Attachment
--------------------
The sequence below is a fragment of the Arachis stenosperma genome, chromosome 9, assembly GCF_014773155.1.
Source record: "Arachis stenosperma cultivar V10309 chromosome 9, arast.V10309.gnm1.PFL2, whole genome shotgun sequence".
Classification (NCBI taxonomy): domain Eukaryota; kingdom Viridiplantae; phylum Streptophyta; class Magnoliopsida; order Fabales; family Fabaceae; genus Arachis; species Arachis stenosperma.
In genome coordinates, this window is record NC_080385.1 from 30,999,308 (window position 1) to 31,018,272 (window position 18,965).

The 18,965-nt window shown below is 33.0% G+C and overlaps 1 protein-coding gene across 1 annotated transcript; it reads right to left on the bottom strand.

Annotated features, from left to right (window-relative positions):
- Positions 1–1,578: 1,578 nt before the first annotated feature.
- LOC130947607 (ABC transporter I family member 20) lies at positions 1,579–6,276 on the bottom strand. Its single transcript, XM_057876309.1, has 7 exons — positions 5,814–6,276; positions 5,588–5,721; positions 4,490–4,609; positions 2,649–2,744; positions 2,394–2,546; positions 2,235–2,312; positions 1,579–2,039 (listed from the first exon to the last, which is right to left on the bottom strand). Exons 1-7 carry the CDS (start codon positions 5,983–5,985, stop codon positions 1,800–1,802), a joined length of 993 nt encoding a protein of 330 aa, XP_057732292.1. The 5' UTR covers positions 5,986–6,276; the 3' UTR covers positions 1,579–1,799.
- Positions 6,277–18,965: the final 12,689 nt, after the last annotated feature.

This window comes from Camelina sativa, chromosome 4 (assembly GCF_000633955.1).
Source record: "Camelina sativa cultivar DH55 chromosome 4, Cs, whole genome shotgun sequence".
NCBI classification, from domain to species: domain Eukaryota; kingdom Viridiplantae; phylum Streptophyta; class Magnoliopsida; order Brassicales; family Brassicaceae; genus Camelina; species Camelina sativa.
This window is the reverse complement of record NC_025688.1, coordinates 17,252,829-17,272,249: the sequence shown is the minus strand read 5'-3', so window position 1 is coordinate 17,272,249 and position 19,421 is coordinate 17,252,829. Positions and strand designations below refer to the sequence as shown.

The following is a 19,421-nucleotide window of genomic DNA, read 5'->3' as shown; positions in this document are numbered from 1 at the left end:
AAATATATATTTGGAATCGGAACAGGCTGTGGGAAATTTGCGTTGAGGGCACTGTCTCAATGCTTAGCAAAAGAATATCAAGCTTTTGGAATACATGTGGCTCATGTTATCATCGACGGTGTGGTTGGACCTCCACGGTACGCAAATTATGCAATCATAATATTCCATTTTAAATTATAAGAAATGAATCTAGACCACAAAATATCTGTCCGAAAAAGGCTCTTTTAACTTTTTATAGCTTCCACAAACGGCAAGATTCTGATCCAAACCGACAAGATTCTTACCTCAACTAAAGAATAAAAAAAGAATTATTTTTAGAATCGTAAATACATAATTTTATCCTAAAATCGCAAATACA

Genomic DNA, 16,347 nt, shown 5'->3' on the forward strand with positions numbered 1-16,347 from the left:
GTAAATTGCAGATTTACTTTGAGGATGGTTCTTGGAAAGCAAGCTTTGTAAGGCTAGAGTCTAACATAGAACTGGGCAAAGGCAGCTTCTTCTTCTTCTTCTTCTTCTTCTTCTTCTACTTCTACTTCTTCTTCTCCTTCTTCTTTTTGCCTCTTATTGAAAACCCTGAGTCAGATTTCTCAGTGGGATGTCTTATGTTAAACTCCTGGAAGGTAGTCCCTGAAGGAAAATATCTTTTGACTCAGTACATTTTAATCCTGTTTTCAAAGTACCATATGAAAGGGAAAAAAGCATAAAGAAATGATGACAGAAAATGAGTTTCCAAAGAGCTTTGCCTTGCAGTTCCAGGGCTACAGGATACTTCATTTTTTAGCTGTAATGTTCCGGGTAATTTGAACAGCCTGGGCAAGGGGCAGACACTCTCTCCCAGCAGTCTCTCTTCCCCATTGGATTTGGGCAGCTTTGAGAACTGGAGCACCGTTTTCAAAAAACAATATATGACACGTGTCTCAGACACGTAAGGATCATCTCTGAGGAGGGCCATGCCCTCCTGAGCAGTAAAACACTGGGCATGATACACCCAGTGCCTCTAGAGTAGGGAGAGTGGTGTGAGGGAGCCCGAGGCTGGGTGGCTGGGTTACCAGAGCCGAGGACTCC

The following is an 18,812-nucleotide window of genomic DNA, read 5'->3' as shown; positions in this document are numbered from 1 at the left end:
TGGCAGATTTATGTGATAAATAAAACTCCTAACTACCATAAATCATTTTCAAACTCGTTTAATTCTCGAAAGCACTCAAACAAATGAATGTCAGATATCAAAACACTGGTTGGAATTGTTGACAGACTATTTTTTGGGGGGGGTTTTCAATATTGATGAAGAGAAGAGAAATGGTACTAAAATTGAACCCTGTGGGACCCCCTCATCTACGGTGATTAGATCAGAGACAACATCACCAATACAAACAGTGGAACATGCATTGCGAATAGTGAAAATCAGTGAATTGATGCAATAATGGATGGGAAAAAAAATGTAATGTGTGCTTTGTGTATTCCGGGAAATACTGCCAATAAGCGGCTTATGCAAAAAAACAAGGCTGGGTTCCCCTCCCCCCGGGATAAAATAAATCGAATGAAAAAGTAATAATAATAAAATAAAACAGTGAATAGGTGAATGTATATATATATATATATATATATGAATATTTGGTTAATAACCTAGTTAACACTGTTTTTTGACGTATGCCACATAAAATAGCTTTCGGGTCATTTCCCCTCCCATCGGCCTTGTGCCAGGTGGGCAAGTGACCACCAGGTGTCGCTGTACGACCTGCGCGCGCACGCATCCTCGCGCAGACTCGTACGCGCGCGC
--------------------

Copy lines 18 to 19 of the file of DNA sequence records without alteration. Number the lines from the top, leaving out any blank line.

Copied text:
The following is an 18,812-nucleotide window of genomic DNA, read 5'->3' as shown; positions in this document are numbered from 1 at the left end:
TGGCAGATTTATGTGATAAATAAAACTCCTAACTACCATAAATCATTTTCAAACTCGTTTAATTCTCGAAAGCACTCAAACAAATGAATGTCAGATATCAAAACACTGGTTGGAATTGTTGACAGACTATTTTTTGGGGGGGGTTTTCAATATTGATGAAGAGAAGAGAAATGGTACTAAAATTGAACCCTGTGGGACCCCCTCATCTACGGTGATTAGATCAGAGACAACATCACCAATACAAACAGTGGAACATGCATTGCGAATAGTGAAAATCAGTGAATTGATGCAATAATGGATGGGAAAAAAAATGTAATGTGTGCTTTGTGTATTCCGGGAAATACTGCCAATAAGCGGCTTATGCAAAAAAACAAGGCTGGGTTCCCCTCCCCCCGGGATAAAATAAATCGAATGAAAAAGTAATAATAATAAAATAAAACAGTGAATAGGTGAATGTATATATATATATATATATATATGAATATTTGGTTAATAACCTAGTTAACACTGTTTTTTGACGTATGCCACATAAAATAGCTTTCGGGTCATTTCCCCTCCCATCGGCCTTGTGCCAGGTGGGCAAGTGACCACCAGGTGTCGCTGTACGACCTGCGCGCGCACGCATCCTCGCGCAGACTCGTACGCGCGCGC